Comments by CMS Administrator Andy Slavitt earlier this week have created some confusion among providers and the Health IT community about the future of Meaningful Use.
On Monday, January 11th, Mr. Slavitt stated the following in a speech, which was also subsequently posted on the CMS Blog:
“…We are now in the process of ending Meaningful Use and moving to a new regime culminating with the MACRA implementation. The Meaningful Use program as it has existed, will now be effectively over and replaced with something better.”
Headlines following the event heralded the end of Meaningful Use. But if you read closely what Mr. Slavitt stated, not the headlines, he stated the Meaningful Use Program [emphasis added] is going away and will be replaced with another CMS program.
So, what does this mean? The key to understanding Mr. Slavitt’s remarks is in understanding the new legislation called MACRA.
What does the MACRA legislation say about Meaningful Use?
The Medicare Access and CHIP Reauthorization Act (MACRA) was passed in April 2015, and is more widely known as the legislation that repealed the Sustainable Growth Rate cuts.
The MACRA legislation mandates broad changes in the way that physicians will be paid by Medicare. Beginning in January 2019, Medicare eligible providers will have to choose between two new value-based payment approaches. The first will be the new Merit-Based Incentive Payment System (MIPS), in essence a pay-for-performance approach. The second payment approach will be through Alternative Payment Models (or APMs), such as the Medicare Shared Savings ACO program.
The reason that the Medicare Meaningful Use Incentive Program is going away is twofold:
- First, the final incentive payments under the Medicare EHR Incentive Program were finished in 2016, as established by the ARRA legislation.
- Second, the new MACRA legislation authorizes CMS to roll three of its programs into one new program. So, Meaningful Use, the Physician Quality Reporting System (PQRS) and the Value Based Modifier programs as stand-alone programs will all be rolled into the new MIPS program.
One point to be clear on: MACRA doesn’t get rid of the Meaningful Use requirement for physicians. Instead, Meaningful Use of a certified electronic health record becomes one of the four performance categories under MIPS. Physicians will have their reimbursement from Medicare adjusted up or down depending on level of performance in those four categories, which include:
- Quality (30%)
- Resource use (30%)
- Clinical practice improvement activities (15%)
- Meaningful Use of certified EHR technology (25%)
The MACRA legislation also makes it clear that Meaningful Use will be a condition for full payment under Medicare for years to come. The law states:
(D) CONTINUED APPLICATION FOR PURPOSES OF MIPS.— With respect to 2019 and each subsequent payment year, the Secretary shall… determine whether an eligible professional … for such year is a meaningful EHR user.
MEANINGFUL USE OF CERTIFIED EHR TECHNOLOGY.—Twenty-five percent of such score shall be based on performance with respect to [this] category.
So, bottom line, the Medicare Meaningful Use Incentive Program will end in 2016, just as planned. But, CMS will replace it with Meaningful Use requirements under the new MIPS program. CMS is also expected to release rules later this year that will give more specifics on exactly how the new MIPS program will work.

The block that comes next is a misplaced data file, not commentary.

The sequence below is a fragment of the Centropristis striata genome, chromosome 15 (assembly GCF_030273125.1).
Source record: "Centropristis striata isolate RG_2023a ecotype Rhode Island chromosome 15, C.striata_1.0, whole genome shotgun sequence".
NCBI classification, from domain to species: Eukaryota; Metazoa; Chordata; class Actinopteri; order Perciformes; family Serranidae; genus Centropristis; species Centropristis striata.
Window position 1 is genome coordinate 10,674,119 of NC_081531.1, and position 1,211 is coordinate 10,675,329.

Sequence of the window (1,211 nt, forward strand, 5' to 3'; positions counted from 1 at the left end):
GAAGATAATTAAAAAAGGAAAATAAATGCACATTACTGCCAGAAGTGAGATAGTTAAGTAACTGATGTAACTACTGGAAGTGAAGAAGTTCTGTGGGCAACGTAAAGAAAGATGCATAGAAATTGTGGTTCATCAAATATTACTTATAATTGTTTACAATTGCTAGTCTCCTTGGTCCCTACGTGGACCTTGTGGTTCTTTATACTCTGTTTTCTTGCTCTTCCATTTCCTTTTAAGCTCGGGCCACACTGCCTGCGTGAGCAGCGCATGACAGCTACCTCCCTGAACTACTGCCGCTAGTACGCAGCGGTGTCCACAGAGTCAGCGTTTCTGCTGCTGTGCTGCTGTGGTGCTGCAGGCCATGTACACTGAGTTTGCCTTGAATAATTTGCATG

What about the Medicaid EHR Incentive Program?
Another confusing part in all this is that there are actually TWO EHR Incentive Programs, one for Medicare and one for Medicaid. So, Mr. Slavitt’s remarks about Meaningful Use have created confusion among providers participating in the Medicaid EHR Incentive Program.
Providers planning on participating in the Medicaid EHR Incentive Program should understand that by federal law the program must continue through 2021. 2016 is still the last year to join the Medicaid EHR Incentive program.
What remains unclear is how the changes under MACRA will impact Medicaid providers. Because Medicaid is a jointly operated program between CMS and all 50 states, the answer will likely vary by state. What we do know is that CMS continues to push states to include use of certified EHR technology and health information exchange in their requirements for Medicaid funding.
The good news in all this is that CMS has indicated it plans to simplify and consolidate requirements going forward. The Modified Stage 2 Meaningful Use requirements reduced the burden on providers significantly. Let’s hope CMS continues to get the message that providers are overwhelmed by all the different programmatic requirements and eases the burden on providers.
It is confusing, so we’re here to help.
As always, if you as a provider have questions about Meaningful Use, the Kentucky REC team is here to help. Coming in March, the REC will host webinars on MACRA and other value based payment programs to prepare providers for what’s ahead. Also, stay tuned to the REC, as our team will be analyzing the rules for MACRA once CMS releases them later this year, just as we have always done for Meaningful Use.
If you are interested in learning more about the MACRA legislation, the REC team is happy to speak to your organization or supply your team with more information. Just give us a call or email us your questions.